|Year : 2003 | Volume
| Issue : 1 | Page : 62-63
Hemangiopericytoma of pelvis: A case report
Vishwajeet Singh, M Raghavendran, Rakesh Kapoor
Department of Urology, Sanjay Gandhi Postgraduate Institute of Medical Sciences, Lucknow, India
Department of Urology, Sanjay Gandhi Postgraduate Institute of Medical Sciences, Lucknow - 226 014
Source of Support: None, Conflict of Interest: None
Keywords: Hemangiopericytoma, pelvis.
|How to cite this article:|
Singh V, Raghavendran M, Kapoor R. Hemangiopericytoma of pelvis: A case report. Indian J Urol 2003;20:62-3
| Case Report|| |
A 40-year-old female presented with recurrent suprapubic and right flank pain, dysuria and mild hematuria for 3 months. She had a history of total abdominal hysterectomy for dysfunctional uterine bleeding one and half years earlier. Her general physical examination revealed right lower limb lymphedema. Abdominal examination showed an 8x8 cm hard, irregular pelvic mass. On per vaginal examination, a hard, mild tender mass was felt on the right side of the vaginal vault and per rectal examination revealed a hard, nodular, extraluminal mass. The ultrasound of abdomen showed a 7.9x8.2x8.0 cm. mass of mixed echogenicity lying posterolateral to the urinary bladder with gross hydroureteronephrosis on the right side. The CECT scan of the abdomen and pelvis [Figure - 1] showed a 9.7x5.9x13 cm moderately enhancing heterogenous mass arising from the pelvis posterior to the urinary bladder. 99m Tc DTPA scan showed a very poorly functioning right kidney and a normal left kidney. Fine needle aspiration cytology of this mass revealed mesenchymal neoplasm. Cystopanendoscopy showed the bulging of the posterior wall of the urinary bladder. There was no other associated finding. On exploratory laparotomy, a densely adherent retroperitoneal mass was present between the bladder and rectosigmoid with right gross hydroureteronephrosis. The mass was resected almost completely with right nephrouretrectomy. The histopathological examination of tumor mass showed tightly packed small spindle cells distributed around small, thin walled, compressed irregular endothelium lined vascular channels. Occasional, less than 4 mitotic figures/10 hpf, were seen [Figure - 2]. Immunohistochemical stain was suggestive of hemangiopericytoma. The right kidney had changes of chronic pyelonephritis. At one-and-half-year follow-up there was no evidence of regrowth.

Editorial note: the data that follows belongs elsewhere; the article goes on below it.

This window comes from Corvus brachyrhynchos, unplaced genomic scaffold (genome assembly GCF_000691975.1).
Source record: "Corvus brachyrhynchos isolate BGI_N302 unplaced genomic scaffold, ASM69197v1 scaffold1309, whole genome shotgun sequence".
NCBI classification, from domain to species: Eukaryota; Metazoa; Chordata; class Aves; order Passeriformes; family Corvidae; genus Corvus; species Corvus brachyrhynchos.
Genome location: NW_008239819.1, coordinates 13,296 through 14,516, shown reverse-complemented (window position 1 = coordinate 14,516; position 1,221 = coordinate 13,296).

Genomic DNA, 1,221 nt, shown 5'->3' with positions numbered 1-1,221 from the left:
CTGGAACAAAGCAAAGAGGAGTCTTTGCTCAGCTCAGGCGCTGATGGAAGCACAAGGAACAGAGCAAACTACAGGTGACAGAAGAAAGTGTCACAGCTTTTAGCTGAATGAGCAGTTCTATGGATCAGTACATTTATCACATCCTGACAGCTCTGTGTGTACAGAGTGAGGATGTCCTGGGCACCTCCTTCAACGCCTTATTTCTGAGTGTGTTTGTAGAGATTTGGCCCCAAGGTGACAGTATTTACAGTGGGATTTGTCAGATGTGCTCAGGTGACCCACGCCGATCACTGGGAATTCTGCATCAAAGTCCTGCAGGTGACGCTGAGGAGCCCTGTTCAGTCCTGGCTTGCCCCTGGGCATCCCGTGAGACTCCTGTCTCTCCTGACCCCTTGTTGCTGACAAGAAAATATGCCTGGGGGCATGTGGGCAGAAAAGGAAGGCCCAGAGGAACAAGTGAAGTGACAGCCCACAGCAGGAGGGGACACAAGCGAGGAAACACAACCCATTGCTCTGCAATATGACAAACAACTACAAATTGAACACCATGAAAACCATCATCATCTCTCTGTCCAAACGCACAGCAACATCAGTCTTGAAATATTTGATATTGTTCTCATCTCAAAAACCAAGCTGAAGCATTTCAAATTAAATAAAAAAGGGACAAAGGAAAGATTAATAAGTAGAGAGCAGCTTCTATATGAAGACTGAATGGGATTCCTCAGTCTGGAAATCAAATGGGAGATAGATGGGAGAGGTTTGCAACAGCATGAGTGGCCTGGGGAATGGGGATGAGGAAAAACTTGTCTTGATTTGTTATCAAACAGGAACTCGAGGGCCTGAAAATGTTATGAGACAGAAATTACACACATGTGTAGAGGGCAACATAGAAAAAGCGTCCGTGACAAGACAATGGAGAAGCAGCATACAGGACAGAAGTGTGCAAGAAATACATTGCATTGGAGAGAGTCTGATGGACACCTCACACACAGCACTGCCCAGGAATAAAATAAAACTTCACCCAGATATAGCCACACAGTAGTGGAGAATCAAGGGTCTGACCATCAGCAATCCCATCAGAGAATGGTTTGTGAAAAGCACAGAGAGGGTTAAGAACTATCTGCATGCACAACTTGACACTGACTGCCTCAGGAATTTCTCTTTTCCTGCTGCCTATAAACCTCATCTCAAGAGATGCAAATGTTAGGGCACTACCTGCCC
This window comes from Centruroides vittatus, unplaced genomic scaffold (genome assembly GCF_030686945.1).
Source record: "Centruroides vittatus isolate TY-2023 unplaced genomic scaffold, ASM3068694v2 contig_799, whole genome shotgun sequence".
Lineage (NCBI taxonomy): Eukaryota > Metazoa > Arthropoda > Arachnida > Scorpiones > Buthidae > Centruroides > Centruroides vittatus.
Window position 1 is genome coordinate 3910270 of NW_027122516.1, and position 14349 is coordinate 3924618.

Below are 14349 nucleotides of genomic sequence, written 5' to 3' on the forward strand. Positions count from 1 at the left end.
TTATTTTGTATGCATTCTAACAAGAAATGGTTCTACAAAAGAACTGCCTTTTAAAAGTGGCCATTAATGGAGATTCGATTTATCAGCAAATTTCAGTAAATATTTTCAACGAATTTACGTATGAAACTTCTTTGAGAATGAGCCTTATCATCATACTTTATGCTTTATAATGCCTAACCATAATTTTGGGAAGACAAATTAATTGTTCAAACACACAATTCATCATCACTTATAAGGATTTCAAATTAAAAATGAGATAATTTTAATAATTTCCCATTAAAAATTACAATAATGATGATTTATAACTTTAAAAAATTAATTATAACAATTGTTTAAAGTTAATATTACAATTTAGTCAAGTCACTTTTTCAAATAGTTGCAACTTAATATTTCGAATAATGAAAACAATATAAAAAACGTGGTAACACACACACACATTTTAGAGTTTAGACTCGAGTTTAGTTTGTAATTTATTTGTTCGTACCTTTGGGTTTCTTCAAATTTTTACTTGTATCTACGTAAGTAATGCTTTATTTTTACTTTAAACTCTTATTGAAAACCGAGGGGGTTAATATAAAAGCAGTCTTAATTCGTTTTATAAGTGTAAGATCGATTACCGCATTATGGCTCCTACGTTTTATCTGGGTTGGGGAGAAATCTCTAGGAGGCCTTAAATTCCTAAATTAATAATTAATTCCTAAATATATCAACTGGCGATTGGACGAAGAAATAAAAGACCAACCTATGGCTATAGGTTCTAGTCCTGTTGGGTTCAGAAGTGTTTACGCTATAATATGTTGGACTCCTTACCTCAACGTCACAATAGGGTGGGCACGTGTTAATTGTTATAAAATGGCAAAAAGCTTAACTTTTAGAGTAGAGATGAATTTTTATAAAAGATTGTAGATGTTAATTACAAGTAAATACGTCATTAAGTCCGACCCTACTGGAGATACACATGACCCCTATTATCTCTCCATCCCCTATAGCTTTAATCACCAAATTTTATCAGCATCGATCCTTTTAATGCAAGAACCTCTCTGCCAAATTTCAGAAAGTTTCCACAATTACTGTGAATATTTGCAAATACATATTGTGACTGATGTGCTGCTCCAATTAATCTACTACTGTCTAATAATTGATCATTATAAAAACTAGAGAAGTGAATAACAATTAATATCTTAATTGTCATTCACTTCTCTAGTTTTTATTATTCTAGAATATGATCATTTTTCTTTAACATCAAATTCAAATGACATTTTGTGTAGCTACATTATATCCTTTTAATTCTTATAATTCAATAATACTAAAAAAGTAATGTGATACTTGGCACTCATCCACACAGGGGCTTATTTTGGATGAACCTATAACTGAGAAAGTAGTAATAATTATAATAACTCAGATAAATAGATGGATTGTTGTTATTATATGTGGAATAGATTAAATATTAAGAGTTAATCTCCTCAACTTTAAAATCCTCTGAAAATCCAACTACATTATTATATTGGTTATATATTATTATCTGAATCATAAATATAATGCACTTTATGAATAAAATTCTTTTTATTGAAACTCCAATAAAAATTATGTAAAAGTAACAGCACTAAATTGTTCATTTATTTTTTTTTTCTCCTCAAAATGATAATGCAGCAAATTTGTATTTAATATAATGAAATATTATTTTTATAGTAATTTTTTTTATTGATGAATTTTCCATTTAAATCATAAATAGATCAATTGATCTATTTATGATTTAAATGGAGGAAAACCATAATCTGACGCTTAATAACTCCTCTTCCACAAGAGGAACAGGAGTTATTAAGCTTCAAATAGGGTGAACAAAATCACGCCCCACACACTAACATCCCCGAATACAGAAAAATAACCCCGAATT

| Comments|| |
Clinically, hemangiopericytoma usually presents as a painless growing mass. However pain may result from pressure upon adjacent nerves.  Hemangiopericytoma of pelvis may cause urinary symptoms, hydroureteronephrosis or even urinary retention.  In some cases dysuria hematuria or constipation are reported.  The hemangiopericytoma is a vascular tumor, but differentiating hemangipericytoma from other richly vascular soft tissue neoplasms remains a diagnostic dilemma.  Positive immunohistochemical staining of tumor biopsy with factor 8-R Ag is suggestive of but not specific for hemangiopericytoma.  There have been great problems in formulating reliable criteria for distinguishing malignant and benign hemangiopericytoma.  Enzinger and Smith described the characteristic features of the malignant form as increased cellularity, prominent mitotic activity and foci of hemorrhage and necrosis. Local and distant recurrences are seen in 19-52% cases.  All resectable hemangiopericytoma should be treated with wide local excision. Radiotherapy and chemotherapy have traditionally been reserved for non-resectable and metastatic diseases. Hemangiopericytoma is a diagnosis of exclusion and surgical resection is the only method of achieving cure.  Hemangiopericytoma is often a painless tumor. The presentation with pain and urological symptoms are uncommon.  In our patient the histopathological examination showed few mitotic figures, suggesting benign nature of the tumor. If residual tumor is left, it usually does not cause any problem.
| References|| |
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|3.||Pandey M, Kothari KC. Patel DD. Hemangiopericytoma: current status, diagnosis and management. Eur J Surg Oncol 1997; 23: 282. |
[Figure - 1], [Figure - 2]